BY NATTY MORRISON
Dubstep is often criticized for a lack of originality, or that the artists and tracks are mere carbon copies. Though the genre has made enormous waves in the electronic community, there are still those out there unconvinced of its relevancy. So the question is: Can a dubstep artist transcend the genre? Can they make an important album?
It looks like a dark horse candidate may be poised to take the lead. NiT GriT has found a way to blend the traditional stutter drum beats and whomp bass of dubstep with the swirling themes of psytrance, all while maintaining a vision of concept and composition. He stretches the traditional whomp bass lines out further than one could possibly imagine, turning deep synth into an almost metallic, otherworldly riff.
On his new 3-track EP, “Synthetic Heaven,” the artist wastes no time, beginning with the first track, named “Dimethyltrptamine” after the scientific name given for the powerful psychedelic DMT. Beginning with an ominous hum, the track springs to life following what sounds to be a Terrance McKenna quote, promising “This drug is gonna launch your consciousness.”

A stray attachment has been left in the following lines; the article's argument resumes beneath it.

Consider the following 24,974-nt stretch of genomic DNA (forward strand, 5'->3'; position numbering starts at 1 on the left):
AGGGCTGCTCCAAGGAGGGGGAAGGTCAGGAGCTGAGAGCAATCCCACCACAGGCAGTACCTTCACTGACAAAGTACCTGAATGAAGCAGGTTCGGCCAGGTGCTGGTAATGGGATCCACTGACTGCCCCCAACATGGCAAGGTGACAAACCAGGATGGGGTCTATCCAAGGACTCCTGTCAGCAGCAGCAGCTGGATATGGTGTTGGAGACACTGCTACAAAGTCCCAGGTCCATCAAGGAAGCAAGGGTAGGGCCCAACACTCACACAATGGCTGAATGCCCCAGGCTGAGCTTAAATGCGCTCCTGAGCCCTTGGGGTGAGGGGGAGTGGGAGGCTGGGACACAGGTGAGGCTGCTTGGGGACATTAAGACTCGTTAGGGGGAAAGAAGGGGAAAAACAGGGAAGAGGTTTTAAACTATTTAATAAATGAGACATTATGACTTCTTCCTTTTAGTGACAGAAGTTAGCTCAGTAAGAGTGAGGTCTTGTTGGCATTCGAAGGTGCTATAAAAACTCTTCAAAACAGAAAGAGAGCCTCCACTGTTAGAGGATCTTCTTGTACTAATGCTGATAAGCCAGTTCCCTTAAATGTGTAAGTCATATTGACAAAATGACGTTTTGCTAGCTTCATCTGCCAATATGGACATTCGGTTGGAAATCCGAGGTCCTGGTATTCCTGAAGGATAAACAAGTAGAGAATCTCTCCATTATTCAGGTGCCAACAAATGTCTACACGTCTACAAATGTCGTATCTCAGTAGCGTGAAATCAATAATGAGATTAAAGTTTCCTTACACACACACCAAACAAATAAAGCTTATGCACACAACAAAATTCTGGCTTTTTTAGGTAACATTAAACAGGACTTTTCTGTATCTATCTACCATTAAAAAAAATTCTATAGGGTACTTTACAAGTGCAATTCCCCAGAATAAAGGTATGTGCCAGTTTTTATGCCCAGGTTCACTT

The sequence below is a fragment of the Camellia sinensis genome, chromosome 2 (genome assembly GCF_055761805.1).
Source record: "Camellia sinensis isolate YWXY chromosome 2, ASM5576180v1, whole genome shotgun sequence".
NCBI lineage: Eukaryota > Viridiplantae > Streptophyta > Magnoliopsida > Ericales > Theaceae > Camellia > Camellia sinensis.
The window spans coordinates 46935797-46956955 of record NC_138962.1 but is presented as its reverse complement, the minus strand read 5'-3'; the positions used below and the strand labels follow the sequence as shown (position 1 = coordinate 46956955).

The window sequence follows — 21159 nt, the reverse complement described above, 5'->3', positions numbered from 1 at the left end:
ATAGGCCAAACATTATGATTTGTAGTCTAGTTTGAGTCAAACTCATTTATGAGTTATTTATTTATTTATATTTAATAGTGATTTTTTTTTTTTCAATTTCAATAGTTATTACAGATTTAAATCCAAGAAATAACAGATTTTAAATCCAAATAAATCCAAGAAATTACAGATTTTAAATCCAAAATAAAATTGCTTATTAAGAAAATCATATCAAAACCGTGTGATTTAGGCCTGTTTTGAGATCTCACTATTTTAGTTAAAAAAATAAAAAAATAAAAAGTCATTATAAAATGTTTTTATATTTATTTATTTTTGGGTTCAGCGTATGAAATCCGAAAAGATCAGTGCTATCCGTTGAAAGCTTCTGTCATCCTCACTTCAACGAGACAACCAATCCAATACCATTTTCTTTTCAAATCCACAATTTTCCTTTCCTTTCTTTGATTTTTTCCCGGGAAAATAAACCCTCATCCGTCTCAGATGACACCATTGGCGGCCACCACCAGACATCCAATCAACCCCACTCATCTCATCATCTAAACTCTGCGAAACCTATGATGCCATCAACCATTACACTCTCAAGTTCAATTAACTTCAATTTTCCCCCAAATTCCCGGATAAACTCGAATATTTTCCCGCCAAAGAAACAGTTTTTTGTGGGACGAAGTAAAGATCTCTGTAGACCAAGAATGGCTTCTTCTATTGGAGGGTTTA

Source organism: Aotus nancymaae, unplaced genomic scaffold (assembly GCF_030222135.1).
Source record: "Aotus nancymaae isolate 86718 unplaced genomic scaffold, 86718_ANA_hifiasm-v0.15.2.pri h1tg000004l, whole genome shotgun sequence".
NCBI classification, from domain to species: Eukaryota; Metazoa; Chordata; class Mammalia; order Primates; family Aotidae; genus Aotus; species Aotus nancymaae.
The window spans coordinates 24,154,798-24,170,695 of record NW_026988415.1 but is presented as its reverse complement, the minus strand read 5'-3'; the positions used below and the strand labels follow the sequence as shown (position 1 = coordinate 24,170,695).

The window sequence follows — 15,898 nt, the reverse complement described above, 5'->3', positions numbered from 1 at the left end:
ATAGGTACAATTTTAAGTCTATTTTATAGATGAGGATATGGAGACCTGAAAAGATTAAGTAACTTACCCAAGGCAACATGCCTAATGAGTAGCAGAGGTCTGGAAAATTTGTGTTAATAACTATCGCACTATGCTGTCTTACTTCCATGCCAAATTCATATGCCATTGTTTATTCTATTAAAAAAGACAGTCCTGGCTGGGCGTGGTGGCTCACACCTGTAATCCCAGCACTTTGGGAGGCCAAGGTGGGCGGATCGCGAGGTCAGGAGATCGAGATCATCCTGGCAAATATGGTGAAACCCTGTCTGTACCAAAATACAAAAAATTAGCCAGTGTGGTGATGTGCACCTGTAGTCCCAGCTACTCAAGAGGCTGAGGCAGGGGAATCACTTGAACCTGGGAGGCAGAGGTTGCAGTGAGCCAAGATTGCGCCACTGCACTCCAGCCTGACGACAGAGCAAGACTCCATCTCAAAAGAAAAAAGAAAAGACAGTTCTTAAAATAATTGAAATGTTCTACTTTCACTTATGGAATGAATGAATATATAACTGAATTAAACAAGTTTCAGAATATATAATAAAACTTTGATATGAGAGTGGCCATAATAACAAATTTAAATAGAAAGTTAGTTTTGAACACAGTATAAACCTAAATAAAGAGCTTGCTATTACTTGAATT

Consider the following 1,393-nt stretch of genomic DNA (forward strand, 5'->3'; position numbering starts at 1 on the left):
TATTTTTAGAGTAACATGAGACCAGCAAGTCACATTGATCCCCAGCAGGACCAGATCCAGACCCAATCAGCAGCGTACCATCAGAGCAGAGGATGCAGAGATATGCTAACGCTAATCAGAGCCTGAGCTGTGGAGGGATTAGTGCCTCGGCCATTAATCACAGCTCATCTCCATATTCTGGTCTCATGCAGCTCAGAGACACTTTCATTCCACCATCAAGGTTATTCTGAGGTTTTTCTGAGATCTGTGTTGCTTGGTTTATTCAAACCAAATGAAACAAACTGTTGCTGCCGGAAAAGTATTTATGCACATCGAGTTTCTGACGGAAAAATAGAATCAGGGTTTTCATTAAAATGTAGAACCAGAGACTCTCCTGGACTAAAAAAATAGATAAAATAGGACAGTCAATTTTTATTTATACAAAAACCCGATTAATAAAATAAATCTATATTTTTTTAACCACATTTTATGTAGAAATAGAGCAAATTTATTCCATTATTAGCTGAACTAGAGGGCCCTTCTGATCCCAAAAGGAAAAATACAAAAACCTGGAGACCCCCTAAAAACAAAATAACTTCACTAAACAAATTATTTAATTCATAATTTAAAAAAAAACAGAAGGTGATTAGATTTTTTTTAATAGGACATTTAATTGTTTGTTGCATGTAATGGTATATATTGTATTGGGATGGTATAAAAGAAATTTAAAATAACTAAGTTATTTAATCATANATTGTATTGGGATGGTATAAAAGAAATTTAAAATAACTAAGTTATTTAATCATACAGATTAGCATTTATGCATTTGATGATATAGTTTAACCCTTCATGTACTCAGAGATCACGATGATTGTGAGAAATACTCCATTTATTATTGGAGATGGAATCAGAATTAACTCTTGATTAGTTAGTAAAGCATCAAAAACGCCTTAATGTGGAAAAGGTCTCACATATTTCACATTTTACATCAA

Then begins the whomp. And what a whomp it is. As a reviewer, I’ve yet to hear the low ends manipulated so ridiculously as by this guy. And the music lives up to its trippy name, with echoed vocal samples hidden throughout the music, as well as a minor chord progression that doesn’t sound far removed from heavy hitter artists like The Crystal Method or The Chemical Brothers.
The title track starts a bit dreamier, with a repeated chorus hum, and a few arpeggio sequencers. It creates the effect of leading the listener up an escalator, until it drops you a few floors down into pure, grimy and glorious dubstep. This is one of NiT GriT’s best qualities, the ability to create sonic compositions that actually inspire visions or emotional experiences in the listener. The third track, “What am I?” creates an intense, emotional recreation of a robot or android waking up upon its creation. At times it sounds quietly ponderous and others it sounds like banging on the side of a metal coffin.
In this short EP, NiT GriT has done what I had hoped many other dubstep artists would: he took the sound from the party to the studio, and turned it into something the electronic music community could be proud of. Sure, it will get your next dance party started, but it also plays nicely through your stereo speakers at night while you’re wrapped up in thought.
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